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Salsa and Spaghetti Sauce Supply Threatened By California Drought

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California grows more tomatoes for commerical food production than anywhere in the world but the companies that rely on them to make popular sauces like spaghetti sauce and salsa may not be able to get enough to keep up production.

Mike Montna, the head of the California Tomato Growers Association, told Bloomberg “We desperately need rain. We are getting to a point where we don’t have inventory left to keep fulfilling the market demand.”

The worst drought in 1,200 years has forced the state of California to restrict groundwater use, which means growers have had to cut way back on crops. Water issues combined with the rising costs of labor, fuel and fertilizer are resulting in a much smaller yeild, grown at a much higher price.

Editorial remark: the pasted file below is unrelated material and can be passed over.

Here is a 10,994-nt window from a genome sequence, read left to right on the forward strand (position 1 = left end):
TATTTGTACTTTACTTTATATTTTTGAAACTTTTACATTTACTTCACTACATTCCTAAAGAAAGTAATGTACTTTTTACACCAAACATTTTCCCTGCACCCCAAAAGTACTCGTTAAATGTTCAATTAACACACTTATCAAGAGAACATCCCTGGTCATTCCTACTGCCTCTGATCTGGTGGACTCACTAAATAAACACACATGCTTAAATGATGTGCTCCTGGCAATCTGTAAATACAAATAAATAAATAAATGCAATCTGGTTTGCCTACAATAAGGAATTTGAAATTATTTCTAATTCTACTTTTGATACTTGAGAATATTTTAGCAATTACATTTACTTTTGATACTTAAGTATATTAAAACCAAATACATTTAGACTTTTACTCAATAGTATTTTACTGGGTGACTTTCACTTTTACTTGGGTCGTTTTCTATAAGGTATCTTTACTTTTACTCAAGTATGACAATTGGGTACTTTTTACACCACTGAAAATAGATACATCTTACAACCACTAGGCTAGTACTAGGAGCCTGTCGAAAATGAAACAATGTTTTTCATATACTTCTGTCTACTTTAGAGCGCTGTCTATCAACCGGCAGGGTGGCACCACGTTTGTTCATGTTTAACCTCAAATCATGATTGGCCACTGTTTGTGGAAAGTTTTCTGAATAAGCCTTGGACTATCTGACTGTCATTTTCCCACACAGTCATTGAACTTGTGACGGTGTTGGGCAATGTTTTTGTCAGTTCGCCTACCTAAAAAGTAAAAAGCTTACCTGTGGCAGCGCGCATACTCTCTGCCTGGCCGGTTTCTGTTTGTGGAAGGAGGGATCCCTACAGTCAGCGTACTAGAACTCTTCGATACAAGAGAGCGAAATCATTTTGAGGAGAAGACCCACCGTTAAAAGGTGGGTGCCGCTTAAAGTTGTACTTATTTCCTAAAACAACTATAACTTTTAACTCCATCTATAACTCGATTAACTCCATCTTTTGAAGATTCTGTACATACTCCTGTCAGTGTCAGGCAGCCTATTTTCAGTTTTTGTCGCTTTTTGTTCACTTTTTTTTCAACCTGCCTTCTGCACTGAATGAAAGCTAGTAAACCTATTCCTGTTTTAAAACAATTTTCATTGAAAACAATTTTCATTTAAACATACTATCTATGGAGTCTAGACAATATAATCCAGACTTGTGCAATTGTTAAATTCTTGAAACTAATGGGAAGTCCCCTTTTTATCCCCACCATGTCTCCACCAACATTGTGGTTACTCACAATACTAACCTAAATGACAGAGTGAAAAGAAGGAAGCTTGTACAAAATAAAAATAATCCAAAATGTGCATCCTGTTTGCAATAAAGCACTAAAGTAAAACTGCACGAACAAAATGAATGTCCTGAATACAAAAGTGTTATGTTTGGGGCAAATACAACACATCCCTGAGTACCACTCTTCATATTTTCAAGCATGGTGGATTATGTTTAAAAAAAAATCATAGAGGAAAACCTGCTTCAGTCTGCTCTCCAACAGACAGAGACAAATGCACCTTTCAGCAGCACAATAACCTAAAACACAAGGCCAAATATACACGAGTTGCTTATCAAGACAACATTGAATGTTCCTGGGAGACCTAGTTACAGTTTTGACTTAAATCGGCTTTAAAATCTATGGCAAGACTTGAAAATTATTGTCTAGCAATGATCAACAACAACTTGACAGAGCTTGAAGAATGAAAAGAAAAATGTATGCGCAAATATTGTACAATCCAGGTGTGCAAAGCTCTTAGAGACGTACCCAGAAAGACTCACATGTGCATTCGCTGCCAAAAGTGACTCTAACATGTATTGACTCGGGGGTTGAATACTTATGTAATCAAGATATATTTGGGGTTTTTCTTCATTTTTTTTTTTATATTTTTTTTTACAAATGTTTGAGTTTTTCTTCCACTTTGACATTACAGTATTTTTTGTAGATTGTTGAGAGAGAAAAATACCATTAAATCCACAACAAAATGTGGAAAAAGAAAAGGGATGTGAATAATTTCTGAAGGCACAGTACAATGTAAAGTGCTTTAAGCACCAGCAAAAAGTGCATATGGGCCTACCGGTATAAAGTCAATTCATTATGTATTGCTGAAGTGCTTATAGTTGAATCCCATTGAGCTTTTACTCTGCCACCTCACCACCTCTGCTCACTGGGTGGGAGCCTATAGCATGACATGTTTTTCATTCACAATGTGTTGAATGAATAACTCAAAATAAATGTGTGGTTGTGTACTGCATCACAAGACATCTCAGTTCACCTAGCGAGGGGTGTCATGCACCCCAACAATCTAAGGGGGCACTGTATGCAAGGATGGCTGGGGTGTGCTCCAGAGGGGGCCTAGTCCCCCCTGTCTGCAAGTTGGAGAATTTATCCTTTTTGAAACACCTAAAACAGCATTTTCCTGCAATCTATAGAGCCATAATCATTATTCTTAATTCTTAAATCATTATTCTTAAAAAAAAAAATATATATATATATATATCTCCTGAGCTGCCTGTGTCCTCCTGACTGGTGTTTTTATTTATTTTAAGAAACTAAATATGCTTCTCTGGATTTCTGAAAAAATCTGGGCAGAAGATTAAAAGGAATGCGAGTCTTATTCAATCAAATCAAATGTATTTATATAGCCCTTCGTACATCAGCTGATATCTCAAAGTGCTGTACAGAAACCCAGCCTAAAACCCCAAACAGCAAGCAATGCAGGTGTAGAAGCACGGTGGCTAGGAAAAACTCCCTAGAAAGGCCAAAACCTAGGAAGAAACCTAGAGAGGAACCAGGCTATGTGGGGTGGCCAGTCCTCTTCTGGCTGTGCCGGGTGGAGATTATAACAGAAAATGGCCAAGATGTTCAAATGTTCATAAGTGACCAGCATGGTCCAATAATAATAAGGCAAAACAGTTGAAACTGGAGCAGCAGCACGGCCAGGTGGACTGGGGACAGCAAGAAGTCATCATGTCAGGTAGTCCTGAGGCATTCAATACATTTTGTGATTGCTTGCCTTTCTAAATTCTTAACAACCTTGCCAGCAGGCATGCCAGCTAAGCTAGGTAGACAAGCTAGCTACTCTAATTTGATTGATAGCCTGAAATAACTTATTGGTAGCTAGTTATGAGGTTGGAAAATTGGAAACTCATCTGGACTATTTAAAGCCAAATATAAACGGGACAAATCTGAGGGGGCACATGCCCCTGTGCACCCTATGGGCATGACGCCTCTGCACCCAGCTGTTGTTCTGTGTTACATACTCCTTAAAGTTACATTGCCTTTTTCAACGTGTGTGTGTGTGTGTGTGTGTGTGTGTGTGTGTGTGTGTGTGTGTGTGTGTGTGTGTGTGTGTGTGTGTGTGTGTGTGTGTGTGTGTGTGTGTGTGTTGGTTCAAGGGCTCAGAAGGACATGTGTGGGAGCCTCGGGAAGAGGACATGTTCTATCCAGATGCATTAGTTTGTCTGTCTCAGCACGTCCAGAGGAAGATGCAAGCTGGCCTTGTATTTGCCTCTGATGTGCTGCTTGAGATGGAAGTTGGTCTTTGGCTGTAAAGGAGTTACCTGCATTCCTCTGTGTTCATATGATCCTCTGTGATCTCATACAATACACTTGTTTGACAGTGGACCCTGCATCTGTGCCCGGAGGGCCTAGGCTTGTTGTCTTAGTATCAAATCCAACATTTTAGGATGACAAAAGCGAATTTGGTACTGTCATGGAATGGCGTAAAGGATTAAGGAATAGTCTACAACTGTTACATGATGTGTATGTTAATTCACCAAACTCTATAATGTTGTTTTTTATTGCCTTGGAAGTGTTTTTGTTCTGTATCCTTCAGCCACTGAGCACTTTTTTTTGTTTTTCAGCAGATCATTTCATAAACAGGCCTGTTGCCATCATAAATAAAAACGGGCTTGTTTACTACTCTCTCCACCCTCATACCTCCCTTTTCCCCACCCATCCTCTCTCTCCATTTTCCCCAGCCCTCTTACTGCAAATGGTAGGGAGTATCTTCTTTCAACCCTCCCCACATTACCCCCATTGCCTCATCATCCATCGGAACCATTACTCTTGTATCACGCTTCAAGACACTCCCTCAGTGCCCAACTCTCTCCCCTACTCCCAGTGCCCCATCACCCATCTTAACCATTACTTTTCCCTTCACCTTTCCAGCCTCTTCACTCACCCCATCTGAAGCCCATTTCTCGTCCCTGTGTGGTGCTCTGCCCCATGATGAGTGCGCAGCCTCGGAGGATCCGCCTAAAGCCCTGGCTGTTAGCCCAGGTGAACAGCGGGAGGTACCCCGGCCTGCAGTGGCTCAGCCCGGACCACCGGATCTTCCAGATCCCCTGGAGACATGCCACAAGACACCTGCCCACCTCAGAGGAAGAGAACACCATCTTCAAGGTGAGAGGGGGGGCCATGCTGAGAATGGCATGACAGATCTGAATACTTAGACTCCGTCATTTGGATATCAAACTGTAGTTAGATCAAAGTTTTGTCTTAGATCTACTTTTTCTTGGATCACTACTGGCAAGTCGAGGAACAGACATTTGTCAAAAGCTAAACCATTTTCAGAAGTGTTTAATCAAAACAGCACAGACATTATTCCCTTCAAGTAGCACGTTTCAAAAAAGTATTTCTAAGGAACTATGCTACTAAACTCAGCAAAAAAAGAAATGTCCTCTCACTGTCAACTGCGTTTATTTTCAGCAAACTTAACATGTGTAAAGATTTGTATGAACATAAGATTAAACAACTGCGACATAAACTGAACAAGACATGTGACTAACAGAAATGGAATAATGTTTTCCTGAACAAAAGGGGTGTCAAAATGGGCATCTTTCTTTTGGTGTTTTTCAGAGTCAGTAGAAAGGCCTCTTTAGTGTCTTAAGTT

One Fresno County grower told Bloomberg that it costs around $4,800 an acre to grow and harvest a crop of tomatoes, versus $2,800 ten years ago. Most of these increases have been over the last two years.

High temperatures are also to blame as excessive heat produces smaller tomatoes. Fewer acres of crops with smaller yield per acre means very limited supply.

“There are simply not enough acres of processing tomatoes being planted this year to ensure that everybody gets their full supply,” said R. Greg Pruett, sales and energy manager for Ingomar Packing Co., one of the world's biggest tomato processors. Ingomar, which sells to come of the largest food brands in the US, says the price of tomato paste is up almost 80% from a year ago.

Market research firm IRI, says that as of mid-July consumers are paying 17% more for tomato sauce and 23% more for ketchup than they were in July of 2021.

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